We normally have cereal or toast for breakfast, and a home-cooked meal in the evening. At lunch time, my husband and I normally have sandwiches as we do not want two cooked meals a day. Our 18 month old daughter is not a big fan of getting something different from everyone else - she wants what we're having! (Which I think is great in general!) However my husband is worried that she ought to have a cooked meal at lunch time as well as in the evening.

Is there any research about the nutritional benefits of a cooked meal rather than a cold lunch, or about what age it's OK to rely more on cold food? I do try to make sure her cold lunch is balanced, eg she might have a cheese sandwich and some grapes and banana, or a ham sandwich with cucumber and tomato, but it probably is less "hearty" than a cooked meal.

  • 3
    No research assertions keep this as a comment instead of an answer: If she's eating a balanced diet and getting enough calories, it really doesn't matter if the food is hot or cold. I'd spend more effort on making sure that her diet stays varied to try and keep her from becoming a picky eater.
    – afrazier
    Jun 7 '13 at 13:25
  • @afrazier, thanks, that's what I thought but it would be nice to get some citations. She definitely has a varied diet and is not at all picky - at the moment, anyway!
    – Vicky
    Jun 7 '13 at 15:12
  • The temperature of the food isn't really the key thing to worry about.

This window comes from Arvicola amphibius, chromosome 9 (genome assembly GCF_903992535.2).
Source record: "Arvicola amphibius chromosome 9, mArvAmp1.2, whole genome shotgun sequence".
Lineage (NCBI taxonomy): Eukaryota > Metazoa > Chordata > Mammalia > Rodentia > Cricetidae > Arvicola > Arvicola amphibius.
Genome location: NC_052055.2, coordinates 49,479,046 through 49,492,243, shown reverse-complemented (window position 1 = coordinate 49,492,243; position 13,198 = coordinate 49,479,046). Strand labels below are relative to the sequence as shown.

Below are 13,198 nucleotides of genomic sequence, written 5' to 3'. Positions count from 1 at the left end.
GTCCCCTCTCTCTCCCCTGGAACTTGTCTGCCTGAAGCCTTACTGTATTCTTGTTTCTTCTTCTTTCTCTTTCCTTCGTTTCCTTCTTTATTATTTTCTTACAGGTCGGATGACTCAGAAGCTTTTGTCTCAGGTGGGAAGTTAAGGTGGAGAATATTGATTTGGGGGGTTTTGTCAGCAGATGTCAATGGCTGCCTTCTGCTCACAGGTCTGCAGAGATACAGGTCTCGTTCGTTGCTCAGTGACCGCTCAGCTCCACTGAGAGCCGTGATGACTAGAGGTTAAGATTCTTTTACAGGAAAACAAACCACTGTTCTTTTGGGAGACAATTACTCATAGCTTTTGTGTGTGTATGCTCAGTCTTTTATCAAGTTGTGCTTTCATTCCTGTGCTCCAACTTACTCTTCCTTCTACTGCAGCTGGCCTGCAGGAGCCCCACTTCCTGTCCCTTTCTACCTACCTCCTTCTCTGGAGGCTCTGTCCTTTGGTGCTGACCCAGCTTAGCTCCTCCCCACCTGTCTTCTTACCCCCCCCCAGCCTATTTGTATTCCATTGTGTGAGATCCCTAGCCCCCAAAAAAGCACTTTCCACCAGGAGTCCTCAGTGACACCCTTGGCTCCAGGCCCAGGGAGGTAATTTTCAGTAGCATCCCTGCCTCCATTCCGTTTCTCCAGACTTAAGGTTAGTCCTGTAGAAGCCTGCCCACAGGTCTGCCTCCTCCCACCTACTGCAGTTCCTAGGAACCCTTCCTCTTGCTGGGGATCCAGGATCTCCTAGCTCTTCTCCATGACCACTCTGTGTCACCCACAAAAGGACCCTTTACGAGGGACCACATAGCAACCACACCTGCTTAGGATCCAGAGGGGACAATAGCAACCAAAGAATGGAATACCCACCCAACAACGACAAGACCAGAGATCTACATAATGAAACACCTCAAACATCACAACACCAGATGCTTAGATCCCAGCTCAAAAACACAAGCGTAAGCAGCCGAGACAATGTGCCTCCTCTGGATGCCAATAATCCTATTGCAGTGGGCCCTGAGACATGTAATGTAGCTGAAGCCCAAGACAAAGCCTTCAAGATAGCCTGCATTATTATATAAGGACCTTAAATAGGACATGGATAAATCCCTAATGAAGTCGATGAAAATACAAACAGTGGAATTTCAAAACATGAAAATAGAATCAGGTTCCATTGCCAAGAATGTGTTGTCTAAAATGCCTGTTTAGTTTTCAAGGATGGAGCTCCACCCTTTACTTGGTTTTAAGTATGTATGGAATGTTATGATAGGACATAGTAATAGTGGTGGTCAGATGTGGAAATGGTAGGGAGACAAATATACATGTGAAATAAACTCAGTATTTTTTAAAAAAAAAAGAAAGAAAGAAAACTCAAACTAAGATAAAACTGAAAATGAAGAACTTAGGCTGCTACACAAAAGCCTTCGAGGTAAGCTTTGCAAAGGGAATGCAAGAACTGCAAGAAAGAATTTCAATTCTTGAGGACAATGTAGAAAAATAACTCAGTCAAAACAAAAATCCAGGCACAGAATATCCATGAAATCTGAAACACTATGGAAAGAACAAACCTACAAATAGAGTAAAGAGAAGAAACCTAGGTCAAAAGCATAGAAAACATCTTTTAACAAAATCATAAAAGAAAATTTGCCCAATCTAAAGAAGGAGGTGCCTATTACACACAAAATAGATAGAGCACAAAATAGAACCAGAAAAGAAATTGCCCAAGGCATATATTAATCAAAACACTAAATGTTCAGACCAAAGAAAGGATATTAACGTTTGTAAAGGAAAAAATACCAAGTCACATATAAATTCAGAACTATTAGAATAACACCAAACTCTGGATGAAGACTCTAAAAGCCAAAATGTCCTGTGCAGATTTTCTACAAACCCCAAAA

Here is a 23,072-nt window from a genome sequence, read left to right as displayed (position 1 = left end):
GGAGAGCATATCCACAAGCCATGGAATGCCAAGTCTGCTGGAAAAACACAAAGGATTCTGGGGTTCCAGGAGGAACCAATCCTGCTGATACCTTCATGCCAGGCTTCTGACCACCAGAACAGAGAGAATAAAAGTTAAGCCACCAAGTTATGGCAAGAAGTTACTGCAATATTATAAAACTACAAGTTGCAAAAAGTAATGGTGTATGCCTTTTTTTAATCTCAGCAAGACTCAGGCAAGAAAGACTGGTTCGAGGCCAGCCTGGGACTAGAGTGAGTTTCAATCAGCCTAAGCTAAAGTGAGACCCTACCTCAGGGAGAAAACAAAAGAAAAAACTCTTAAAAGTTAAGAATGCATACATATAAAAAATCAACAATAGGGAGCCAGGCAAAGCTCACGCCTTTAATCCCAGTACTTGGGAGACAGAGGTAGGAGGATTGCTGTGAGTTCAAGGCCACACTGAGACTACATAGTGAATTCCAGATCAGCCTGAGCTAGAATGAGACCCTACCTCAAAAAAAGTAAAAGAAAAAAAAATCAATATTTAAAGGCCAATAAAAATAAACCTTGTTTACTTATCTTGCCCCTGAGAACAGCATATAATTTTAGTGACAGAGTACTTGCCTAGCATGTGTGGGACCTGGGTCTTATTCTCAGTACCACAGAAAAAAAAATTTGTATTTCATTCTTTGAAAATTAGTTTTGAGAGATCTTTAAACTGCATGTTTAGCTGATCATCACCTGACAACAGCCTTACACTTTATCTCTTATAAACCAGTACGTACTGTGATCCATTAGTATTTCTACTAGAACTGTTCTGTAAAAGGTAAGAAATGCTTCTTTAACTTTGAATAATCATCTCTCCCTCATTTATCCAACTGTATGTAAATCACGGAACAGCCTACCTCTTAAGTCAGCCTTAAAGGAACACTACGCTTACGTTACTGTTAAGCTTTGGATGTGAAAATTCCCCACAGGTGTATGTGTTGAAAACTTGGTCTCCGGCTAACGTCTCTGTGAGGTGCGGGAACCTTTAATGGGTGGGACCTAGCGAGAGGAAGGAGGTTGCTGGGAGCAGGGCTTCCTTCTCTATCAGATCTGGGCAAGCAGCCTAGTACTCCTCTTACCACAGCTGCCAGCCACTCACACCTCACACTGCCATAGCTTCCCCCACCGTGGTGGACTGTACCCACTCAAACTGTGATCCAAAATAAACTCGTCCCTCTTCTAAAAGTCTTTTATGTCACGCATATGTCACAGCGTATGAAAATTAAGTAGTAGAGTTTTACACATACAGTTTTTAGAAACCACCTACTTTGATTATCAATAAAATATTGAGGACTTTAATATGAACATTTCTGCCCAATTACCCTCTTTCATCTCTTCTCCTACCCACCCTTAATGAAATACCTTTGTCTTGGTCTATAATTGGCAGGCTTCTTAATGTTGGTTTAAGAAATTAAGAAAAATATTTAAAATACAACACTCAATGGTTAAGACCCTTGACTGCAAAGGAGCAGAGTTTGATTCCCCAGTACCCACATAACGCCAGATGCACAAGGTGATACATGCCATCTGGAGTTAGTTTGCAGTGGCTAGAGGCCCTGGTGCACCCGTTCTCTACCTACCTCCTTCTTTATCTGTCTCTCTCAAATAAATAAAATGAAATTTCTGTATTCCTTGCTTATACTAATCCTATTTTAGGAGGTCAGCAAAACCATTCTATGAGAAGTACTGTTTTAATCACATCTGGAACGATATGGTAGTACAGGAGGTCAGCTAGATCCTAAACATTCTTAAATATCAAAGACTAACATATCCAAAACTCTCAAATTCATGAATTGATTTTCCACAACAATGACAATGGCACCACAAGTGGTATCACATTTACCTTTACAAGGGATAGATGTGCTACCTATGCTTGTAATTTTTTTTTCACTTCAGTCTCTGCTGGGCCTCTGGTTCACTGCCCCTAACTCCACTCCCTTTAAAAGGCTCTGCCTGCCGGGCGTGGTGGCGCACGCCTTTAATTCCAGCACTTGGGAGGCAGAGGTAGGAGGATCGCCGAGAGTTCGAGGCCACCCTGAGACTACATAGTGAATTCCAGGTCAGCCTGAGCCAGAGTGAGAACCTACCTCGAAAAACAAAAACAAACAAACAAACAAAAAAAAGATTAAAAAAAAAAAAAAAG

– DA01
    Jun 10 '13 at 5:57
  • @DA01 - Clearly the temperature of any given item of food is irrelevant, but "hot food" as a class tends to be... heartier? than "cold food" as a class. I'm talking about comparing, say, a chicken pie with mashed potato and steamed vegetables against a sandwich and salad.
    – Vicky
    Jun 10 '13 at 8:52
  • I'd say 'hearty' is a highly subjective term and isn't based on nutritional needs as much as it is on the weather.
    – DA01
    Jun 10 '13 at 15:20

The issue with diet is less about cooked versus uncooked than it is about developing lifelong good eating habits. The research I am reading suggests that your adult diet of one cooked meal and two cold meals is the better model for your child. We can argue about the nutritional value and the digestibility of a cooked carrot versus a raw carrot, but that difference is not going to affect your child's health as much as her learning to eat both cooked and raw carrots (neither of which you probably serve for breakfast). Further, because modeling is such an important determinant of the development of good eating habits, your practice of feeding your child something different than what you are eating is probably counter-productive.

Relevant research:

From the Mayo Clinic